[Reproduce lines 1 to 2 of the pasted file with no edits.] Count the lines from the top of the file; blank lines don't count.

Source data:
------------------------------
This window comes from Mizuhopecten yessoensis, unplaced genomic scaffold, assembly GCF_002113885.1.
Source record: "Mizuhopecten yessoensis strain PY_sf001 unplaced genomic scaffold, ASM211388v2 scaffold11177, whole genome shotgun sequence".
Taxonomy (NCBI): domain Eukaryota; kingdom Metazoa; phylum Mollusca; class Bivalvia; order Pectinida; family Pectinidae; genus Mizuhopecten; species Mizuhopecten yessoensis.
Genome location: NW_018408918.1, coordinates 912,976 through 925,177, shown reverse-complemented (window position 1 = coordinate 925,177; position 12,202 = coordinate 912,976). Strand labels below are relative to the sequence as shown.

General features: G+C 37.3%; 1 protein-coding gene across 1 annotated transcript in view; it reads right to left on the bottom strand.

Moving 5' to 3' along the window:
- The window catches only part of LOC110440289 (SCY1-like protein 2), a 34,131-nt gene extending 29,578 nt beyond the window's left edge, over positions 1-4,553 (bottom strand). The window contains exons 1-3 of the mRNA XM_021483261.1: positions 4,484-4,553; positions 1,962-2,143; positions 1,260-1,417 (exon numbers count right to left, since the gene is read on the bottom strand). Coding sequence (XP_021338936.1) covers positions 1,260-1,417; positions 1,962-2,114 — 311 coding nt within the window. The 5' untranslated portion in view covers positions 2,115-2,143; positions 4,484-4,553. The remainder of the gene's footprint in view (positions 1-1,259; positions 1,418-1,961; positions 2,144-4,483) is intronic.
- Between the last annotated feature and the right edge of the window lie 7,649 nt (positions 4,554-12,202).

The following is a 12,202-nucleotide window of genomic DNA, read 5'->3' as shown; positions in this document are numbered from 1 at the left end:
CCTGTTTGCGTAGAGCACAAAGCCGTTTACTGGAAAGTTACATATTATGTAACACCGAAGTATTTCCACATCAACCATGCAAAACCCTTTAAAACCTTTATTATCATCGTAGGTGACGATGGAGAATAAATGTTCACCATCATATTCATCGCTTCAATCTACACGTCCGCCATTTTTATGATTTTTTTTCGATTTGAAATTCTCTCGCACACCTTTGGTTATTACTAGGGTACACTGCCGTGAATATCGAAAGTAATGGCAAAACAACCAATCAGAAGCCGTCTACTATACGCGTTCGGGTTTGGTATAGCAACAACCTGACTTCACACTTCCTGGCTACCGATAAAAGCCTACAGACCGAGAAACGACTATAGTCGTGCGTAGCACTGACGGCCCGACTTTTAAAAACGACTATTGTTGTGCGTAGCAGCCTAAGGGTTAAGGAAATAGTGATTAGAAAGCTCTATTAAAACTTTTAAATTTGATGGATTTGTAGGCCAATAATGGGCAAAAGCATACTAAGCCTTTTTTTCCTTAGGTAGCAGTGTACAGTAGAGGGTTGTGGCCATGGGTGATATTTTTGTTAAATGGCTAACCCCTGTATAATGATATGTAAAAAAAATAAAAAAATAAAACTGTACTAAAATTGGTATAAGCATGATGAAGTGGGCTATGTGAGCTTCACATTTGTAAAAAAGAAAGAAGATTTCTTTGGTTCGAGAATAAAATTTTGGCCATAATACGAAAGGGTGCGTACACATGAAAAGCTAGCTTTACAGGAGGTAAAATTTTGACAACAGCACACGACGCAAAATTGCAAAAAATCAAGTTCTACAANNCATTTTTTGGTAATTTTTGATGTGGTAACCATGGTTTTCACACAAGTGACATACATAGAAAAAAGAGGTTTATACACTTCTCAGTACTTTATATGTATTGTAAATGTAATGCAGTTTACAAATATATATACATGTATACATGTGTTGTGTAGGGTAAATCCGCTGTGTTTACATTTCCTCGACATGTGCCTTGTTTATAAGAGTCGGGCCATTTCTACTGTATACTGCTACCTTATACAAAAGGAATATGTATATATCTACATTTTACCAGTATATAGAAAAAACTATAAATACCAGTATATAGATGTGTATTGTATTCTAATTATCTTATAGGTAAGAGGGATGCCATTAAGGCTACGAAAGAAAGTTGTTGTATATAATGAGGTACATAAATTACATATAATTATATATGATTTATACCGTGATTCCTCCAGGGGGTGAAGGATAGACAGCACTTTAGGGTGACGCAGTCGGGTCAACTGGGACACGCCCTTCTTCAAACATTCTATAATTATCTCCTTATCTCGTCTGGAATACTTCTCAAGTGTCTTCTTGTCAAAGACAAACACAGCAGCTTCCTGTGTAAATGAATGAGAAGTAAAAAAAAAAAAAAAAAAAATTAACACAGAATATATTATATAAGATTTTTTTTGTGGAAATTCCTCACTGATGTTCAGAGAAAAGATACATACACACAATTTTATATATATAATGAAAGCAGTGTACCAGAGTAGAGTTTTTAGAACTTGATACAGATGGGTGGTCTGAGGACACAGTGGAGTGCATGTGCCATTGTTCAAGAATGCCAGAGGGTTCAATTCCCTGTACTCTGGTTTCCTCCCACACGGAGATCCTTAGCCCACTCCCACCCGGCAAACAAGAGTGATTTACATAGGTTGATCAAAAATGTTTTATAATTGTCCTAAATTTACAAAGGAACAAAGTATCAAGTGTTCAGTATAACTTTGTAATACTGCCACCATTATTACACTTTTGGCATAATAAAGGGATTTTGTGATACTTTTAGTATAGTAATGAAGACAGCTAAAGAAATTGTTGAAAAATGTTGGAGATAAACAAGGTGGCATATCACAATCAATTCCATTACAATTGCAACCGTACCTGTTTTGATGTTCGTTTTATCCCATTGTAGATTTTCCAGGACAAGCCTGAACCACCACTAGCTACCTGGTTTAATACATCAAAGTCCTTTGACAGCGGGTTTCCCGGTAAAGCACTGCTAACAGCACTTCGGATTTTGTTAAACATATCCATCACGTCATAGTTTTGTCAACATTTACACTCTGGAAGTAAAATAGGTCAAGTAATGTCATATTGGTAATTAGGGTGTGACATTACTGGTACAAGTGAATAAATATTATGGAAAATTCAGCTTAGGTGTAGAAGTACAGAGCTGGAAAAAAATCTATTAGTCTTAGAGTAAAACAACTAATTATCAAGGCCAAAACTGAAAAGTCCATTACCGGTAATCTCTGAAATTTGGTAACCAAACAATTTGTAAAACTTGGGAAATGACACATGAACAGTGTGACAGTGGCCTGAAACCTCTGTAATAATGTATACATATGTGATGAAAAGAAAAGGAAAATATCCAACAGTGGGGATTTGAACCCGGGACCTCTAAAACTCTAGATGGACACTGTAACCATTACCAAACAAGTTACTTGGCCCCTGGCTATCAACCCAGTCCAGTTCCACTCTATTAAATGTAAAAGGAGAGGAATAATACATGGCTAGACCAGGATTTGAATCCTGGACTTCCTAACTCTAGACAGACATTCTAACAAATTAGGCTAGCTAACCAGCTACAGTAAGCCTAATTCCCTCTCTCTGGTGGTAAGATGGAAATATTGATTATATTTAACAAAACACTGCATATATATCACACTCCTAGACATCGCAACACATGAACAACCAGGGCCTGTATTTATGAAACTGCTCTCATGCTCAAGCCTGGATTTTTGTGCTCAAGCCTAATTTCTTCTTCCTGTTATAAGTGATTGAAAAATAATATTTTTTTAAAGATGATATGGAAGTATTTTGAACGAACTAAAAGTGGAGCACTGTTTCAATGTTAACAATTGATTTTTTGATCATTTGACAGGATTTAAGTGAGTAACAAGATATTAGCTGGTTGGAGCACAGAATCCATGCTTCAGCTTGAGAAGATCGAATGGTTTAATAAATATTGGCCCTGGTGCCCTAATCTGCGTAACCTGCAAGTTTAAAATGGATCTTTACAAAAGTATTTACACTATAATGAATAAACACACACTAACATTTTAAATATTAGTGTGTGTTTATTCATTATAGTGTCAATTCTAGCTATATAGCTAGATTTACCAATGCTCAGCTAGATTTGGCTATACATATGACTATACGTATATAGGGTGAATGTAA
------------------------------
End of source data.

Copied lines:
This window comes from Mizuhopecten yessoensis, unplaced genomic scaffold, assembly GCF_002113885.1.
Source record: "Mizuhopecten yessoensis strain PY_sf001 unplaced genomic scaffold, ASM211388v2 scaffold11177, whole genome shotgun sequence".